This year, we thought we’d do something different for Holy Week. For 25 years, I’ve spent Holy Week the same way – except perhaps when I had work at the call center but that’s beside the point. And so, we decided, that what better way to spend the Lenten Season than to visit the country’s Lenten Capital – the heart-shaped island of Marinduque.
We decided to leave Naga City the around 3pm of Holy Tuesday so we would reach the Lucena Port by midnight of Holy Wednesday to catch the first ferry to Marinduque. We wanted to avoid the large crowds at the port which is typical when visiting a place due to its festival. The bus trip, which normally takes 6 hours, took us almost 10 hours (!) since our bus was stranded due to engine failure at Tagkawayan, Quezon.
Lesson learned: Do not trust Raymond bus when you are on a tight schedule. We were supposed to reach Lucena by 10pm so we can hitch a ride to Dalahican Port but instead we reached it at 12MN and had to rent a jeep to the port.
Upon arriving at the Dalahican Port in Lucena, there were already a lot of people lining up to buy tickets at the two ferry lines going to Marinduque. One ferry company – Star Horse – had a longer line since it had more regular trips than its competitor – Montenegro Shipping Lines. We took turns in the long queue but since one of our companions was very maparaan we got tickets long before our turn at the ticket booth. And as such, we caught the ferry leaving at 1PM instead of the one leaving at 4AM.
Sadly, the ferry we rode was OVERLOADED! My breath was caught in my throat as I was literally stuck standing in the stairs leading to the second floor with my brother right in front of me and a total stranger behind me and then the boat started moving. Apparently, every inch of space was already full. When one of the cabin crew who passed by was asked why they overloaded the ferry, the answer was that “Pasensya na po, Peak Season kasi.” (Sorry. It is peak season). And for the most part of the evening, cabin crews were nowhere to be found. I kept saying a silent prayer that time, asking the Lord not to let the ferry sink and to preserve our lives.
Thankfully, the ferry did not sink and we reached our destination. Upon inquiring with locals, I learned that this is common practice with ferry operators especially if the water is as calm as the night we traveled. Indeed, the full moon was reflected in the clear waters and the ferry moved at a very slow albeit steady pace. But I still think that tranquil waters is not an excuse for any ferry to overload and put their passengers lives at risk. Good thing, we were traveling at the wake of dawn so we got to focus on the wonderful changing of the sky colors instead of the pain and discomfort we were suffering.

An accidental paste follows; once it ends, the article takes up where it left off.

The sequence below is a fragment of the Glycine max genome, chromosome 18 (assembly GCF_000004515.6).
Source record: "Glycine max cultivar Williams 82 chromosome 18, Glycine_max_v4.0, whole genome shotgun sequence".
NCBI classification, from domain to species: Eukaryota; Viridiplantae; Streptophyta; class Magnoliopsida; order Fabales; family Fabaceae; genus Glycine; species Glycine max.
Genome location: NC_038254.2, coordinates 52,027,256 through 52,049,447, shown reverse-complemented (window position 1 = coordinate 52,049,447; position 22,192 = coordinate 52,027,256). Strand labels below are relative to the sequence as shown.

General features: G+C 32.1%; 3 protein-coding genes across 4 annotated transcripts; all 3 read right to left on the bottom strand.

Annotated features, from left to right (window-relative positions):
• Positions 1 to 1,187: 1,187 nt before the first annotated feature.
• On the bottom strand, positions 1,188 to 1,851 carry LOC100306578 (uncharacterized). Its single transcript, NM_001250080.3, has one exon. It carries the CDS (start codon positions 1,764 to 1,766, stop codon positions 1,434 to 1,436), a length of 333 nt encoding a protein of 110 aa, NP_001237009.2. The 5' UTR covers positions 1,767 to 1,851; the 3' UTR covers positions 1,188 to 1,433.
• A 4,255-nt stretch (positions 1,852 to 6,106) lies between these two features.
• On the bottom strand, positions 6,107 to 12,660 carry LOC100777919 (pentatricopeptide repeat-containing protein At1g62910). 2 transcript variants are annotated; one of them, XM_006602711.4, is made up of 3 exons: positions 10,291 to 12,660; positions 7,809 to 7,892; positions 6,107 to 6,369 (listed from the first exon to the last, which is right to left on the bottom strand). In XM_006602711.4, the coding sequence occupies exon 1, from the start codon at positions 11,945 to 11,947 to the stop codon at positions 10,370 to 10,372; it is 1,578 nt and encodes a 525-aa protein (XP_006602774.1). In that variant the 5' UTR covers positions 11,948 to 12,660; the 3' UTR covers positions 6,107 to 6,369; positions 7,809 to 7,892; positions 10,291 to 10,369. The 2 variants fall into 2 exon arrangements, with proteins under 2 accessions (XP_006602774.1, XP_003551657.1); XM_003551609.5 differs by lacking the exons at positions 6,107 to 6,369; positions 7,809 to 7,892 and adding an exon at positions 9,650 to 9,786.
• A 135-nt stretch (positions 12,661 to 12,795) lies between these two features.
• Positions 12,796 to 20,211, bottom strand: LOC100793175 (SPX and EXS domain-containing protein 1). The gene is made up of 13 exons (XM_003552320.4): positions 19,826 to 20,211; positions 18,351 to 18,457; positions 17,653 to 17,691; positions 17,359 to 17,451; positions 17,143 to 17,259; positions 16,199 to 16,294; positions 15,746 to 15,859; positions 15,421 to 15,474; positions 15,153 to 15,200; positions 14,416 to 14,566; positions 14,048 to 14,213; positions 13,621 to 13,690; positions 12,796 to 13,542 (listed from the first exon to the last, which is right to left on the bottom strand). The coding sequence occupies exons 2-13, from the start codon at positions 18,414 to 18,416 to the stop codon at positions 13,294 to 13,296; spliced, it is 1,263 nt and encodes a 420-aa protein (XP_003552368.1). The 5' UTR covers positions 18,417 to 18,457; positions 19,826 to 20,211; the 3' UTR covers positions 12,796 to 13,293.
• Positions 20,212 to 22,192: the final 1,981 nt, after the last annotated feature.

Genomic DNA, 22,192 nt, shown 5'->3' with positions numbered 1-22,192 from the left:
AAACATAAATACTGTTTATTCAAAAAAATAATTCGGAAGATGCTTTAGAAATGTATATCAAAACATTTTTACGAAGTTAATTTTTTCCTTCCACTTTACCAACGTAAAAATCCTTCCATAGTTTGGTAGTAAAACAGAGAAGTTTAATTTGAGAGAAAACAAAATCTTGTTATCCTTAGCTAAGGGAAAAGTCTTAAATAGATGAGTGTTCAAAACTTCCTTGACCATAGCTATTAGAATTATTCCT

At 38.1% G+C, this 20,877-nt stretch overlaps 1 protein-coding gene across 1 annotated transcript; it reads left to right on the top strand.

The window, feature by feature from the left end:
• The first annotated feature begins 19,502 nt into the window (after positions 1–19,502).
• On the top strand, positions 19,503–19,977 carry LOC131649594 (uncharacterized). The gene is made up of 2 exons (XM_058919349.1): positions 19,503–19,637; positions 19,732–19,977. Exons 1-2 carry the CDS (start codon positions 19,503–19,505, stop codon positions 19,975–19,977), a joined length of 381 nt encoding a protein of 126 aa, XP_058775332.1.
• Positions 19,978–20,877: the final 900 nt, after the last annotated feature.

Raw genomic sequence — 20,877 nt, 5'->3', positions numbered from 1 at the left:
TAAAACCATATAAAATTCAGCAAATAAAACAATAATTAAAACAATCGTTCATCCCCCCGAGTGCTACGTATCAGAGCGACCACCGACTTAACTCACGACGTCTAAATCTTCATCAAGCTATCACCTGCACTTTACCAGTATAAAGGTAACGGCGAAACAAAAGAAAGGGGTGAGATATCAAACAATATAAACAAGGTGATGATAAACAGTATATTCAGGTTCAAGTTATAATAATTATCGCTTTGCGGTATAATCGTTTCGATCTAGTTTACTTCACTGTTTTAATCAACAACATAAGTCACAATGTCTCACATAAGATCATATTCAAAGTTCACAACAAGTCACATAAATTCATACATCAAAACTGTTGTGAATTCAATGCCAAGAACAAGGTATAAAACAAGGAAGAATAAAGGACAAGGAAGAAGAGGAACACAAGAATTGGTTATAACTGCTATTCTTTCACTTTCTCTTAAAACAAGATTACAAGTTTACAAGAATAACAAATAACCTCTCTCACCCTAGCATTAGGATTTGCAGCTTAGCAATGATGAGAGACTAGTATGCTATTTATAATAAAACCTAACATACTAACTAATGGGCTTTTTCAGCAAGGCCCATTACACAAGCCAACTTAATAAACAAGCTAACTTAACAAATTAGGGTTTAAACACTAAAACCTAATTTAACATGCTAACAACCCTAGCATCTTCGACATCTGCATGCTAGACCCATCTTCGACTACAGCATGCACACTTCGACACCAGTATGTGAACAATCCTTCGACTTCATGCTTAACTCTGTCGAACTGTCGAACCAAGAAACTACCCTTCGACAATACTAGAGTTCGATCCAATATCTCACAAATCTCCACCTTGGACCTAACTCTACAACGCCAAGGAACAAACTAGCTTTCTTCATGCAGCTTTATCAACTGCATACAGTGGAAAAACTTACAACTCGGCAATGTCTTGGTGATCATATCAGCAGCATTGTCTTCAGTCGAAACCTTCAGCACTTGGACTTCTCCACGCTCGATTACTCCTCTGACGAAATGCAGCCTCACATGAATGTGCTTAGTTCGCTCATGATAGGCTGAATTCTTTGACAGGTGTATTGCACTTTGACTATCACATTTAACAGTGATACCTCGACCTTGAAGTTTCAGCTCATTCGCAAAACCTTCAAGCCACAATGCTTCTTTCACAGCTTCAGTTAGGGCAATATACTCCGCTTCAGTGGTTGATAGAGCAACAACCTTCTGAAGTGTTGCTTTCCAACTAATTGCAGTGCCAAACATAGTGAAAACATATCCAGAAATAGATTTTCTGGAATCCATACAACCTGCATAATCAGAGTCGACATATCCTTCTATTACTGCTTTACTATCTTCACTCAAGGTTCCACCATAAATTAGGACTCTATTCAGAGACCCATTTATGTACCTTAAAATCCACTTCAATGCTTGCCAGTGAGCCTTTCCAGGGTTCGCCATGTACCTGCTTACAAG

Upon arriving at Balanacan Port, which was the only operational port at that time (Marinduque has 3 ports) we took a long jeepney ride of about an hour and a half to our resort located at Buenavista. The resort owner was very nice in his welcome and offered us a better room than the ones we initially booked. He placed us in the dormitory room with common CRs and since we were the only ones occupying the dorm, we had the CRs to ourselves. Other guests arrived towards the end of our trip to share the CR but by that time we didn’t mind.
Since we were tired from traveling, we decided to rest for a bit before heading to our first itinerary – exploring Gasan Town Proper and Boac.
Around 10AM, we decided to head out to Gasan, the nearby town to Buenavista. When we were planning the trip, we initially thought that it was relatively easy to get jeepney rides to take us from town to town. Afterall, Marinduque was a small island. To our disdain, we discovered that jeepneys travel in intervals of 30 minutes and going from one town to the next will average an hour in travel and that is with the jeep in full speed. Had we known, we would have considered bringing a private vehicle to the island.